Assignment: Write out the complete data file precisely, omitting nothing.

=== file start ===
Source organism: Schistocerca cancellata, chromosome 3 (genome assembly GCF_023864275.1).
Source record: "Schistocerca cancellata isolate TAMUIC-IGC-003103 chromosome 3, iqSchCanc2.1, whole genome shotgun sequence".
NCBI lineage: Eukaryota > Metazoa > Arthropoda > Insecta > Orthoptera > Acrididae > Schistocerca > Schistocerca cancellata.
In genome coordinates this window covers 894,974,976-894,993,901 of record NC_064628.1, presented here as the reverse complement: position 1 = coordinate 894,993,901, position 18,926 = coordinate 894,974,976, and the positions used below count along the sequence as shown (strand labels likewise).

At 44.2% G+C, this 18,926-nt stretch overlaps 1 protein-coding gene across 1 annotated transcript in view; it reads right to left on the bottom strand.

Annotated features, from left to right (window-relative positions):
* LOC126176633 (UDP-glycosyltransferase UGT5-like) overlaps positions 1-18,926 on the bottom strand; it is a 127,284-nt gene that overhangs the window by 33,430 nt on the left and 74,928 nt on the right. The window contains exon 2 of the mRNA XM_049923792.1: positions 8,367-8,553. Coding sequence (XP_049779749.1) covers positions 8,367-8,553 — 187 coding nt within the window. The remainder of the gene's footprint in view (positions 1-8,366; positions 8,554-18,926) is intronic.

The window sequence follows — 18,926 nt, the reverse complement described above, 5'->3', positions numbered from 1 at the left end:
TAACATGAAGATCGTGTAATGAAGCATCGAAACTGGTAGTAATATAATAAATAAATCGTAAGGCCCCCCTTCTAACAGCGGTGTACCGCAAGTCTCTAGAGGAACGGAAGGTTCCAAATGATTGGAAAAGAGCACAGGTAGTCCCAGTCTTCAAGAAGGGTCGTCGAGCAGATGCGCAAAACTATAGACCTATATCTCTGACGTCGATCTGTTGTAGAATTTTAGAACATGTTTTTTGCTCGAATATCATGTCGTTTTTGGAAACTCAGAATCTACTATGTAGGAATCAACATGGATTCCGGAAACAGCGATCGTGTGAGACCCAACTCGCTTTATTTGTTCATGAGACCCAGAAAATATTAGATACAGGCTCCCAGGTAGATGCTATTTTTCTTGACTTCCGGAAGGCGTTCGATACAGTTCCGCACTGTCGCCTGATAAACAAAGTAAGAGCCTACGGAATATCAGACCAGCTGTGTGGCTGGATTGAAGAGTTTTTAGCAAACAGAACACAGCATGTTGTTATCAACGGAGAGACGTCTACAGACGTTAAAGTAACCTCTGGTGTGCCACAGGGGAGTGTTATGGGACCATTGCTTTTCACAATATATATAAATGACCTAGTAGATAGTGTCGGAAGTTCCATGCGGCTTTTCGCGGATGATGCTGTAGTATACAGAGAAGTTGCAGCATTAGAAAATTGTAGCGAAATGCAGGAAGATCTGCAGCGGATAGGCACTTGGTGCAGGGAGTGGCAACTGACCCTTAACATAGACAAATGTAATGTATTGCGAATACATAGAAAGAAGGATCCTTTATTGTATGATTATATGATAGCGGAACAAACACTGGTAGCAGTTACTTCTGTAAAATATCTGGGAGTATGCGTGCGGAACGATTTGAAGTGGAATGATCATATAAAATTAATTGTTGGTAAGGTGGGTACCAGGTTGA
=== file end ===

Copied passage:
Source organism: Schistocerca cancellata, chromosome 3 (genome assembly GCF_023864275.1).
Source record: "Schistocerca cancellata isolate TAMUIC-IGC-003103 chromosome 3, iqSchCanc2.1, whole genome shotgun sequence".
NCBI lineage: Eukaryota > Metazoa > Arthropoda > Insecta > Orthoptera > Acrididae > Schistocerca > Schistocerca cancellata.
In genome coordinates this window covers 894,974,976-894,993,901 of record NC_064628.1, presented here as the reverse complement: position 1 = coordinate 894,993,901, position 18,926 = coordinate 894,974,976, and the positions used below count along the sequence as shown (strand labels likewise).

At 44.2% G+C, this 18,926-nt stretch overlaps 1 protein-coding gene across 1 annotated transcript in view; it reads right to left on the bottom strand.

Annotated features, from left to right (window-relative positions):
* LOC126176633 (UDP-glycosyltransferase UGT5-like) overlaps positions 1-18,926 on the bottom strand; it is a 127,284-nt gene that overhangs the window by 33,430 nt on the left and 74,928 nt on the right. The window contains exon 2 of the mRNA XM_049923792.1: positions 8,367-8,553. Coding sequence (XP_049779749.1) covers positions 8,367-8,553 — 187 coding nt within the window. The remainder of the gene's footprint in view (positions 1-8,366; positions 8,554-18,926) is intronic.

The window sequence follows — 18,926 nt, the reverse complement described above, 5'->3', positions numbered from 1 at the left end:
TAACATGAAGATCGTGTAATGAAGCATCGAAACTGGTAGTAATATAATAAATAAATCGTAAGGCCCCCCTTCTAACAGCGGTGTACCGCAAGTCTCTAGAGGAACGGAAGGTTCCAAATGATTGGAAAAGAGCACAGGTAGTCCCAGTCTTCAAGAAGGGTCGTCGAGCAGATGCGCAAAACTATAGACCTATATCTCTGACGTCGATCTGTTGTAGAATTTTAGAACATGTTTTTTGCTCGAATATCATGTCGTTTTTGGAAACTCAGAATCTACTATGTAGGAATCAACATGGATTCCGGAAACAGCGATCGTGTGAGACCCAACTCGCTTTATTTGTTCATGAGACCCAGAAAATATTAGATACAGGCTCCCAGGTAGATGCTATTTTTCTTGACTTCCGGAAGGCGTTCGATACAGTTCCGCACTGTCGCCTGATAAACAAAGTAAGAGCCTACGGAATATCAGACCAGCTGTGTGGCTGGATTGAAGAGTTTTTAGCAAACAGAACACAGCATGTTGTTATCAACGGAGAGACGTCTACAGACGTTAAAGTAACCTCTGGTGTGCCACAGGGGAGTGTTATGGGACCATTGCTTTTCACAATATATATAAATGACCTAGTAGATAGTGTCGGAAGTTCCATGCGGCTTTTCGCGGATGATGCTGTAGTATACAGAGAAGTTGCAGCATTAGAAAATTGTAGCGAAATGCAGGAAGATCTGCAGCGGATAGGCACTTGGTGCAGGGAGTGGCAACTGACCCTTAACATAGACAAATGTAATGTATTGCGAATACATAGAAAGAAGGATCCTTTATTGTATGATTATATGATAGCGGAACAAACACTGGTAGCAGTTACTTCTGTAAAATATCTGGGAGTATGCGTGCGGAACGATTTGAAGTGGAATGATCATATAAAATTAATTGTTGGTAAGGTGGGTACCAGGTTGA